You are here

Business Skills

Every successful leader or manager possesses a diverse range of business management skills, such team building and motivation. In these articles the brightest business minds discuss the key skills needed to run a company, business unit or team, including time management, goal setting and communication skills.

Why your business plan needs flexibility

On's 'Best Practices' blog, Amy Gallo emphasises the importance of keeping your business plan flexible.

Email marketing: get the subject line right

On, Kern Lewis shares some tips on marketing for entrepreneurs, as he discusses how to write a compelling email subject line.

How to make your people love the office

On, the importance of happiness in the workplace is acknowledged, as the business website suggests ten ways to make employees love their office, summarised below.

How to deliver an important speech

Alyssa Danigelis of imparts ten tips for giving an important speech, to help managers confidently step on stage in front of a large audience.

How to negotiate when the stakes are high

Pointing out that it's frequently difficult to “get to yes” given today's pace of business and the structure of organisations, Jeff Weiss, Aram Donigian, and Jonathan Hughes provide guidance on 'extreme negotiations' in Harvard Business Review.

Six-step guide to increasing productivity

Writing for, Tony Schwartz reveals six ways to 'supercharge' your productivity.

As he observes, in the digital age it is increasingly difficult to focus as there are an increasing number of media competing for our time.

Make your meetings more effective

Meetings may be the bane of the corporate world but even small businesses cannot do without them, writes Josh Spiro of

Ten things you should do before starting up your start-up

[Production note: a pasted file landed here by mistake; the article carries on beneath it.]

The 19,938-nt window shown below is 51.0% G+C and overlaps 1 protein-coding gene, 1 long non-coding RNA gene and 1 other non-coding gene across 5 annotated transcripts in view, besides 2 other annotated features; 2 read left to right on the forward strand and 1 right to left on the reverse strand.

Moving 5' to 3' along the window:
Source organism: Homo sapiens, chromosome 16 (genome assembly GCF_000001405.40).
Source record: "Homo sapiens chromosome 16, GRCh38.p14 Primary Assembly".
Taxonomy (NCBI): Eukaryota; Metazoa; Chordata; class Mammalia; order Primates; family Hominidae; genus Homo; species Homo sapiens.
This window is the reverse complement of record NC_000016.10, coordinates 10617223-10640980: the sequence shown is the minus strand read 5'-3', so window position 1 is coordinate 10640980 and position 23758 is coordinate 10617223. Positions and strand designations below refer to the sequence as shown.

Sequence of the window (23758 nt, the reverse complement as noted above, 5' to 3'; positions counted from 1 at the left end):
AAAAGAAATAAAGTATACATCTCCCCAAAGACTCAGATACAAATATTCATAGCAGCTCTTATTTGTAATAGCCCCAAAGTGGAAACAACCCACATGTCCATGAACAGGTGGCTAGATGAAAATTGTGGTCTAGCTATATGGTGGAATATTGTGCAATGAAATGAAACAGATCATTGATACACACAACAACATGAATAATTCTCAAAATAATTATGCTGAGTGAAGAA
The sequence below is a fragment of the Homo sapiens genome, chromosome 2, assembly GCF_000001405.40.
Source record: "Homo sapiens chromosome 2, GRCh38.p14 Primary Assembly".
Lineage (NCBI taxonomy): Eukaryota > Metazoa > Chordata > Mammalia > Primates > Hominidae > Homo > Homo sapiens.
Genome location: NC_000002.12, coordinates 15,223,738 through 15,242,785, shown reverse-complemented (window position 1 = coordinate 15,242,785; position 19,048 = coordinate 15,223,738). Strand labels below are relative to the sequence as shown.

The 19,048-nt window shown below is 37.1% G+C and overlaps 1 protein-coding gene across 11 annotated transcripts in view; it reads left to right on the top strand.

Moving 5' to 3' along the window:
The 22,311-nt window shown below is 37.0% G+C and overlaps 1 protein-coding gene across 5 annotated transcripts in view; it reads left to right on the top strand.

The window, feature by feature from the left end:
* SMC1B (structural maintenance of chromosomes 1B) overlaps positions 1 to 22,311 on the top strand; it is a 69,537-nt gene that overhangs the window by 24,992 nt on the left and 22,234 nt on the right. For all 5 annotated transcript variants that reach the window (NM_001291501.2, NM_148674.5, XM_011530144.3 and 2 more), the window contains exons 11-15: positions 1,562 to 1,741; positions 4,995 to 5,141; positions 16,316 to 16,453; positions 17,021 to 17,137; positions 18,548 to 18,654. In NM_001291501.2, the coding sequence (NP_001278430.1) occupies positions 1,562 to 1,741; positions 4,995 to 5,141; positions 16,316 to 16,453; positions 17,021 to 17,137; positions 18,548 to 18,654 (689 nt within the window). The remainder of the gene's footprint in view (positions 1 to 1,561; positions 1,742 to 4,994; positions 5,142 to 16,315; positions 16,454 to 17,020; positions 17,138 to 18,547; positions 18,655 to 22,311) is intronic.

Is your great idea good enough, and can it become profitable and deliver a return on any investments? Although there's no real way of finding out until you try, business website offers some start-up preparation tips.

How to convince others you’re in charge

Leaders can take control and bolster performance by locking into their team's loyalty and boldly defending their backs – that's the view of Robert I. Sutton, writing for the McKinsey Quarterly website.

Start-up entrepreneurs: the top ten mistakes to avoid

Writing for the Wall Street Journal's website, Rosalind Resnick, founder and CEO and  Axxess Business Consulting Inc, highlights the mistakes that start-up entrepreneurs make. Resnick admits that "when it comes to starting a successful business, there's no surefire playbook that contains the winning game plan".

How to find the right kind of employees for your start-up venture

The challenge of attracting talented people to a start-up business is discussed by Issie Lapowsky on The author observes that good employees are valuable and essential for growth. With that in mind, she imparts some advice for entrepreneurs looking to recruit the right kind of people for their business.

When only micromanagement will do

There are times when micromanaging is both good and necessary, according to Christine M. Riordan, writing for, as she runs through some scenarios where managers should keep a closer eye on the day-to-day work of their employees.